Celebrate Banned Books Week

Celebrate the 30th anniversary of your freedom to read at the University Library during Banned Books Week, Sept. 30 – Oct. 6, 2012. Banned Books Week is an annual event promoted by the American Library Association that serves to celebrate the freedom to read. By focusing on efforts across the country to remove or restrict access to books, Banned Books Week draws attention to the harms of censorship.

Students are often surprised at some of the frequently challenged books, including classics such as The Great Gatsby, by F. Scott Fitzgerald, “Catcher in the Rye,” by JD Salinger, and “The Grapes of Wrath,” by John Steinbeck, to name a few. More recent books that have been challenged include “Captain Underpants,” the Harry Potter book series, and back in 1987, the Anchorage School Board banned the American Heritage Dictionary for having slang definitions for words such as “bed,” “knocker,” and “balls.”

Banned Books Week was launched in 1982 in response to an increase in the number of challenges to books in schools, bookstores and libraries. The American Library Association defines a challenge as a formal, written complaint filed with a library or school (primarily k-12 and public libraries) requesting that a book or other material be restricted or removed because of its content or appropriateness. Sex, profanity, and racism are still the primary categories of objections.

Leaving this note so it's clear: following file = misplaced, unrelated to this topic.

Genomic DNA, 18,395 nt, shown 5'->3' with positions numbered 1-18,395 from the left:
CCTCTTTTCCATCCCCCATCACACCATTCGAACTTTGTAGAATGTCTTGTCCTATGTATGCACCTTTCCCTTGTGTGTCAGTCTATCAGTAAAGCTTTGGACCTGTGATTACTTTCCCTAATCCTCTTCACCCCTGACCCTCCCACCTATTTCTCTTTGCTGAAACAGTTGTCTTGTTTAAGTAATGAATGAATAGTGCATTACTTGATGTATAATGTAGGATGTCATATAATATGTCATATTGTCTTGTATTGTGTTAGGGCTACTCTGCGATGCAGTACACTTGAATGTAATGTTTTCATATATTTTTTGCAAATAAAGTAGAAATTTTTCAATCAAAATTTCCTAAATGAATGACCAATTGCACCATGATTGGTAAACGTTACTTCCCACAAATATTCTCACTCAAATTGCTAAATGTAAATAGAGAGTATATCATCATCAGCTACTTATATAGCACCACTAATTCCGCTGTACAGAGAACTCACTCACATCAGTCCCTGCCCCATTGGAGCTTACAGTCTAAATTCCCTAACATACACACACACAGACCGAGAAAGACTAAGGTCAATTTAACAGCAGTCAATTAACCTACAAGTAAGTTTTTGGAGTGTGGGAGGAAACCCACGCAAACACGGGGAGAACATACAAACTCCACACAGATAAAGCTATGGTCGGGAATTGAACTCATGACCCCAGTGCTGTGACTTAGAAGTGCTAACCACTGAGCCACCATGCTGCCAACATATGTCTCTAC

The most ten challenged titles of 2011 included “ttyl; ttfn; l8r, g8r (series),” by Lauren Myracle, “The color of Earth (series),” by Kim Dong Hwa, “The Hunger Games trilogy,” by Suzanne Collins, “My Mom’s Having A Baby! A Kid’s Month-by-Month Guide to Pregnancy, “ by Dori Hillestad Butler, “The Absolutely True Diary of a Part-Time Indian,” by Sherman Alexie, “Alice (series),” by Phyllis Reynolds Naylor, “Brave New World,” by Aldous Huxley, “What My Mother Doesn’t Know,” by Sonya Sones, “Gossip Girl (series),” by Cecily Von Ziegesar, and “To Kill a Mockingbird,” by Harper Lee.

Stop by the University Library and check out our Banned Books display in the Lobby, challenged book titles, and literature on the freedom to read. More information is also available from the American Library Association at http:// www.ala.org/advocacy/banned/ bannedbooksweek.

Nerissa Nelson

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